CommBank CMO Andy Lark: Public relations industry is about to blow it

andy lark

Lark: Creative agencies still want to spend all the money on TV

The chief marketing officer of CommBank has warned the public relations industry that it is going to blow the opportunity of seizing control of the agenda from other parts of the communications world.

Describing himself as a ‘reformed PR’, Andy Lark told last week’s CommsCon conference that the industry needed to recognise the major transition occurring within marketing budgets.

“You’ve got to wake up and realise that the marketing budget as a whole is going through a really radical change,” said Lark.

“Any CMO worth their salt is willing to pour heaps and heaps of dollars into PR and PR programs because they are super effective and super efficient,” he said.

“(But) I think that the biggest threat facing the PR industry is that it doesn’t get off its arse and seize this point in time you have right now.”

“This is a really unique opportunity for PR about once every ten years, you had it at the start of the internet and you blew that one and you’re going to blow this one as well at the current rate of performance.”

Lark’s comments came in a Mumbrella Question Time panel debate as part of CommsCon.

Lark said that many PR agencies were not maximising their strategic and creative capabilities and said that creative agencies were a threat.

“You should be the owners of content, you should be developing content and managing communities, driving conversations… but I’m terrified as a recovering PR that you won’t get with the program,” he said.

Lark held a senior role in the US at PR agency agency Fleishman-Hillard. He was also chairman of the juries for the CommsCon Awards.

He cited PR agency One Green Bean’s recent campaign around the Commonwealth Bank’s Kaching app as an example of where an agency – led by executive creative director Kat Thomas – was using its strategic and creative muscle.

“Kat barged in and said: ‘I can drive more downloads to Kaching than your ad campaigns can. And this is the creative program you should use to do it’,” he said.

“And I went wow that’s a great program we’ll go do that program and you could see the moment we showed it to the ad agency and it was like Kryptonite.”

“It was enormous successful and that’s what happens when you have agency partners with the courage to go: ‘you should give us $200,000 or $300,000 and we’ll do better than your ad agency campaign’.”

Fellow panel member Michelle Hutton, CEO of PR agency Edelman, agreed with Lark and responded that PR needed to “smarter” across the board.

“It’s about insight based creative thinking that develops kickarse creative ideas that has a direct visible impact on our client,” said Hutton.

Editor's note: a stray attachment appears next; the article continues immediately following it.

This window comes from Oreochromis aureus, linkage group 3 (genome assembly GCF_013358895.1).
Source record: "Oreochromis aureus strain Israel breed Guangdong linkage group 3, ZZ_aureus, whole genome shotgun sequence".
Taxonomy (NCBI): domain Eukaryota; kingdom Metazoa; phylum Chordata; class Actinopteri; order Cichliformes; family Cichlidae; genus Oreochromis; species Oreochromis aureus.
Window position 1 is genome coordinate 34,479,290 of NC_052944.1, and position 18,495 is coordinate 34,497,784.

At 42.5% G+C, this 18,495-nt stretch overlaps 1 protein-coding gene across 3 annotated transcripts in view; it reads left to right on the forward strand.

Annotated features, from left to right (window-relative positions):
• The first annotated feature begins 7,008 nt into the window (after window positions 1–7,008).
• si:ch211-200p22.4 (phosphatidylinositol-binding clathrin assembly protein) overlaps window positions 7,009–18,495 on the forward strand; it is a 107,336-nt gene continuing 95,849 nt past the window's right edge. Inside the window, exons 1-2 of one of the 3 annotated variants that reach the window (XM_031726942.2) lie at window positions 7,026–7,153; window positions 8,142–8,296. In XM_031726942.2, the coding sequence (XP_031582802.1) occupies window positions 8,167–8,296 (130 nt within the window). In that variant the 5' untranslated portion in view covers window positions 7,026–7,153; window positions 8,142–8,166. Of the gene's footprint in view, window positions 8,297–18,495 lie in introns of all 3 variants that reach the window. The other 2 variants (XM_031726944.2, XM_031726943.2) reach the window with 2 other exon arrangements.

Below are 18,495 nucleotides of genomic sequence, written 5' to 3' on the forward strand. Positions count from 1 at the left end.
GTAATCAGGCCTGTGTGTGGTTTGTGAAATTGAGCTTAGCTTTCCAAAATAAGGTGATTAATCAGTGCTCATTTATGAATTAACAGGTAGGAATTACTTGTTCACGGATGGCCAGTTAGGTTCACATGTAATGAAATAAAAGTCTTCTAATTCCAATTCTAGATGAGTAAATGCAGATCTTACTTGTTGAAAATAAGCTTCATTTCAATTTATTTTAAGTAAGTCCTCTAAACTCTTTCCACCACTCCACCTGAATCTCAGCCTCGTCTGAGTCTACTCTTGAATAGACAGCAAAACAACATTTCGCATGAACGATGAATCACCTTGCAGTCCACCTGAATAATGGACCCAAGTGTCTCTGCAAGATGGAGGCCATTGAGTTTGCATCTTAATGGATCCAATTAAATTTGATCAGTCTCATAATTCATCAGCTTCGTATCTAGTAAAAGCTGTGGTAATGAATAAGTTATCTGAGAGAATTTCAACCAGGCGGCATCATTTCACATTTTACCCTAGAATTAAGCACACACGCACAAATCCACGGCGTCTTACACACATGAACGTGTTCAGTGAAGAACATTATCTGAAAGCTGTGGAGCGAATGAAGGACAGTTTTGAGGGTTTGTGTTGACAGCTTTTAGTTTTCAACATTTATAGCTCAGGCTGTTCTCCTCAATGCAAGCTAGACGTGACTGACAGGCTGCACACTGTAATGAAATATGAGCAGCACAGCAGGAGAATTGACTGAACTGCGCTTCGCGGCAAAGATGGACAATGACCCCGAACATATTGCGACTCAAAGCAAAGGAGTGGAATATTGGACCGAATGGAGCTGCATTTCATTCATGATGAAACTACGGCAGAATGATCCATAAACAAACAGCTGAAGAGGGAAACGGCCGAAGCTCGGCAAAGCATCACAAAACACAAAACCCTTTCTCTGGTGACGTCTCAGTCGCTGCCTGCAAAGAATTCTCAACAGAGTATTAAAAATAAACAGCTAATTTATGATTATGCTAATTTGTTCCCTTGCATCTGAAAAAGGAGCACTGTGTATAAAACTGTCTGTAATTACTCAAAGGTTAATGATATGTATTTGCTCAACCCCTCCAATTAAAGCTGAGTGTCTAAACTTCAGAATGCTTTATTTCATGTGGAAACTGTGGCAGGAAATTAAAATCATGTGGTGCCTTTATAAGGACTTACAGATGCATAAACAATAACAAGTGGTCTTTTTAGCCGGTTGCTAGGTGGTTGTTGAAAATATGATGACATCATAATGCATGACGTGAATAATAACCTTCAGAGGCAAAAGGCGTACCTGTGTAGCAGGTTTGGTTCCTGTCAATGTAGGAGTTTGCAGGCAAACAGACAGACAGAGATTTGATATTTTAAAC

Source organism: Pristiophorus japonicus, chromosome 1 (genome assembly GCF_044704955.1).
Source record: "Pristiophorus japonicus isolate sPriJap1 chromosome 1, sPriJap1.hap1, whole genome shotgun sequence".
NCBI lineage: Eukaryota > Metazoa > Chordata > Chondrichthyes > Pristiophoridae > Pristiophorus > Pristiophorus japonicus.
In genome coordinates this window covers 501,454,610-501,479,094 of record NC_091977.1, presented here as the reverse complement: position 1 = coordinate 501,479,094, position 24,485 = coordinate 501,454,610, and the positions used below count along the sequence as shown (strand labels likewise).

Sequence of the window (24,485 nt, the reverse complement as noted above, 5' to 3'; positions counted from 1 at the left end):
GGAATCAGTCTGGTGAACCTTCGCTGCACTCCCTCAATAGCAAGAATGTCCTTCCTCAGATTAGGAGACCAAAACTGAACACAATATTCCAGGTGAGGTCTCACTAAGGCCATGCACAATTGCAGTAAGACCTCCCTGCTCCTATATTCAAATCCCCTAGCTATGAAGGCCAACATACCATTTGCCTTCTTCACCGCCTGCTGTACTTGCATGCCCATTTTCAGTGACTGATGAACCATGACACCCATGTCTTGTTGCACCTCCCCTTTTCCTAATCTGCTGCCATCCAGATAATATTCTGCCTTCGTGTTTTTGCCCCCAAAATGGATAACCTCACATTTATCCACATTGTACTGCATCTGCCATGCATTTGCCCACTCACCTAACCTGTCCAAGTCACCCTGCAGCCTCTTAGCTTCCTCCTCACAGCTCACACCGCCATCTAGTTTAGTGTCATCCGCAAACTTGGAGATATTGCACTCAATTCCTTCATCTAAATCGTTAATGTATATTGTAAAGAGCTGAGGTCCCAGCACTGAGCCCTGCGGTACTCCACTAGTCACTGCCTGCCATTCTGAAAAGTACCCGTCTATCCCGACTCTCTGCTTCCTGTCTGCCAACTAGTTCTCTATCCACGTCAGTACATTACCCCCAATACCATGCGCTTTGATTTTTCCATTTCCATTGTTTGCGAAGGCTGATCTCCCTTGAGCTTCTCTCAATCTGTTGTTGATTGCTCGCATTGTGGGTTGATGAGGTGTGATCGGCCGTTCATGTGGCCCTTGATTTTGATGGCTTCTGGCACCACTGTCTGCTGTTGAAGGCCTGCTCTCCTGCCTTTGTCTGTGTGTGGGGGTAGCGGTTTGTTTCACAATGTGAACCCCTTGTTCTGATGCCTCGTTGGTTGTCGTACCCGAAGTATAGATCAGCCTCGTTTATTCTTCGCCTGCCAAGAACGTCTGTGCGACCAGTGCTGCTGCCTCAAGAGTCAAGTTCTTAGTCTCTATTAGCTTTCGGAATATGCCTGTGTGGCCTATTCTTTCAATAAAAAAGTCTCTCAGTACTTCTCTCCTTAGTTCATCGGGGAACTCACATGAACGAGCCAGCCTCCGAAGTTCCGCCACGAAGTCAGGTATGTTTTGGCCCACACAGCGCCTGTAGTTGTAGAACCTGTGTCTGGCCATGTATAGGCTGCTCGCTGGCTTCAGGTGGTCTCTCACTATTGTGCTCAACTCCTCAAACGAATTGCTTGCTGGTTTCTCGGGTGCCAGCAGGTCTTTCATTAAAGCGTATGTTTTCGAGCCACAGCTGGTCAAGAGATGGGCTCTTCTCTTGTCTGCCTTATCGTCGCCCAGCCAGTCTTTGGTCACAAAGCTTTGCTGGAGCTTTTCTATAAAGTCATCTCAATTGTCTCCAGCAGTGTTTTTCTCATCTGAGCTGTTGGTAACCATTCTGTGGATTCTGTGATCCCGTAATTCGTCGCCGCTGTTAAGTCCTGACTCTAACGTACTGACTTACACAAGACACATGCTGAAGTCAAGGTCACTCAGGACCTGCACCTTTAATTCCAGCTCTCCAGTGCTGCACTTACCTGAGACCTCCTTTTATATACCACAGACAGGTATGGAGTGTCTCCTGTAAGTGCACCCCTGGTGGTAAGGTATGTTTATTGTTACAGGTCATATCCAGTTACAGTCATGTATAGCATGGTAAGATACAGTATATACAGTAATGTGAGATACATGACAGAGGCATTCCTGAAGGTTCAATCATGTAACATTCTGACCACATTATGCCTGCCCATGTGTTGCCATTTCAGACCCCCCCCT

“Then understanding how that plays out around the media clover from traditional media, to social to a clients own media channels. And we’ve got to get better at it,” she said.

At an earlier session on the future of PR in a panel discussion, involving Margaret Zabel CEO of the Communications Council, Annalise Brown, managing partner at Port Novelli and Mango PR’s managing director Claire Salvetti, Hutton went further telling the audience.

“It really disturbs me when we talk at length at these conferences about who we are and whether we should change our name, why are the other agencies eating our lunch, why aren’t we getting the share of the media spend budgets, why is social media going to other agencies?,” said Hutton.

“I have a simple view and that is: I don’t think we are often smart enough.”

“That really worries me. We know about conversations we get from a transparency point of view we know how to grow brand and manage reputations. I think we need to accept the fact that sometimes there are smarter people than us.”

“There are some really talented people in this room and in this industry and we need to be knocking on some doors to marketers and maybe we need to evolve.”

“Other agencies are doing it and I don’t think they are smarter but they are there giving the ideas and the counsel. Why personal view is that we need to get with the program.”

Hutton’s comments were also echoed by Clare Salvetti of Mango PR who said the “magic” element of PR was gone.

“Once upon a time we did what we did and everyone watched on in a slightly bemused way and now everyone is trying to do earned media,” said Salvetti.

“To different levels of success but we’ve always had the care factor — we’ve had to. Because we’ve always been able to get coverage in because we’ve been able to find the news angle and find the coverage,” she said.

“Suddenly everyone else has the care factor too and some people are doing it well. The evolution for me is about how do we maintain ownership of earned media.”

In the latter question time the Lark warned PR agencies to beware creative agencies and their claims to be interested in creating integrated marekting progrogrammes. He said:

“They don’t want to do integrated programmes; they want to take all your money and spend it on TV.”

“You have to seize the creative agenda and place the emphasis on creative and strategy and forget silly words like ‘reputation management’ and things that don’t mean anything to CMOs.”

“This is about building brands and selling products so walk through the door and say I’ve got a better way to build brands and sell products and it’s called PR and this is what it looks like.”

Nic Christensen 


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